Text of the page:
The creation and implementation of fusion centers in urban areas was to “serve as focal points within the state and local environment for the receipt, analysis, gathering, and sharing of threat-related information between the federal government and state, local, tribal, territorial (SLTT) and private sector partners.”
“As the threat grows more localized,” the report reads, “the federal government’s need to train, and even staff, local agencies, such as major city police departments, will grow.”
As of 2014, 8,000 local law enforcement agencies participate in the Pentagon’s controversial 1033 program.
The program has transferred over $5.1 billion in military hardware including armored personnel carriers built specifically to resist roadside bombs, amphibious tanks, and drones from the Department of Defense to local American law enforcement agencies since 1997.
According to the US Government’s Defense Logistics Agency Disposition Services “Law Enforcement Support Office,” material worth $449 million was transferred in 2013 alone.
A study released this year, by the American Civil Liberties Union, confirmed that with the help of equipment and strategies imported directly from the United States military, police have become dangerously and unnecessarily federally militarized.
The report, entitled War Comes Home, looked at 818 Swat incidents from July 2010 to October 2013, that were carried out by more than 20 law enforcement agencies in 11 states. Seven cases were found where civilians died in connection with the deployment of the Swat teams, two of which appeared to be suicides. An additional 46 civilians were injured as a result of officer force.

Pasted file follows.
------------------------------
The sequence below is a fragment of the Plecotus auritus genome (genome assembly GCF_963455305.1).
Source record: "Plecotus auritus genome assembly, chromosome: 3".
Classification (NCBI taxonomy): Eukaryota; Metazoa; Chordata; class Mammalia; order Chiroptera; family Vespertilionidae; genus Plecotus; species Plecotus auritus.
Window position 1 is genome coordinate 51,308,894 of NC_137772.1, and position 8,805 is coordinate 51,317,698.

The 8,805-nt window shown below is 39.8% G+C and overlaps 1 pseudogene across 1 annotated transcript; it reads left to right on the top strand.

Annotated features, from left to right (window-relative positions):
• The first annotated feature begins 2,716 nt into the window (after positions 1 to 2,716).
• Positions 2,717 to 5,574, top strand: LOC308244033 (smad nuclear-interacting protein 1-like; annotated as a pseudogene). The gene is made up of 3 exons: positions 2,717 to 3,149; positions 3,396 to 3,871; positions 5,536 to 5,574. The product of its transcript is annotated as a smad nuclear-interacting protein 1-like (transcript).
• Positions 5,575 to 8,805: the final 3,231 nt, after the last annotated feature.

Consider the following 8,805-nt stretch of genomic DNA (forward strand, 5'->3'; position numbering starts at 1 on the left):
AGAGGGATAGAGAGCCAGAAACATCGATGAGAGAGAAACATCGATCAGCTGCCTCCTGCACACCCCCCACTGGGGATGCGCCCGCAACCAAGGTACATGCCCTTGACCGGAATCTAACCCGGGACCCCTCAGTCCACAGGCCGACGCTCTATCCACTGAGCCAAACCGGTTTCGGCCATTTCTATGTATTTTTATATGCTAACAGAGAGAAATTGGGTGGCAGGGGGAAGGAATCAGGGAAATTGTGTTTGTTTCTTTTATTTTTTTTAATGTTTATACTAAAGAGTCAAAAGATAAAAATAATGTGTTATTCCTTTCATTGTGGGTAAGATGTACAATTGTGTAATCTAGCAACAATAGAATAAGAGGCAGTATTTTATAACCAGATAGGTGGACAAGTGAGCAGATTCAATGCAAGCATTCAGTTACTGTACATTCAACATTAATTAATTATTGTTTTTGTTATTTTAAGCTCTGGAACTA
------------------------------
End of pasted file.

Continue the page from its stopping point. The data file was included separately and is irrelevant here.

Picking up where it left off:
The study found that not only are people dying and being injured by police teams deploying war-time tactics; there are also many accompanying lesser transgressions. For example, the growing use of battering rams to smash down doors, which routinely causes property damage to homes.
Swat teams, a 1960s invention, were initially utilized by officers to help react to perilous situations like riots and hostage takings. In recent years however, they have developed into something entirely different.
The study found that the majority, 62 percent, of Swat team deployments were for drug searches. Likewise, 79 percent involved raids on private residences. In fact, only about 7% were used for incidences the technique was originally developed for.
“Law enforcement agencies are increasingly using paramilitary squads to search people’s homes for drugs,” the study reads, adding that, “Neighborhoods are not war zones and our police officers should not be treating us like wartime enemies.”
National Guard gun confiscation after Katrina in New Orleans, ‘martial law’ after the Boston bombing – there already exists significant federal control in local law enforcement affairs, especially in time of crisis.
Though a rapid transition to a federalized police force is unlikely in the United States, an incremental shift to greater federal control is already underway.
A rational person might conclude that the answer to fixing bad government policing could never be greater government control of policing, but already, law makers and officials are rushing to the defense of the federal takeover in Baltimore.
“We will do all in our power to make sure the resources are here to make this endeavor a success,” Maryland Democratic Sen. Barbara Mikulski said.
“There have been 191 killings [this year] in the city of Baltimore, that is completely unacceptable,” Baltimore City State’s Attorney Marilyn Mosby siad. “The police can’t do it alone. The state’s attorney can’t do it alone.”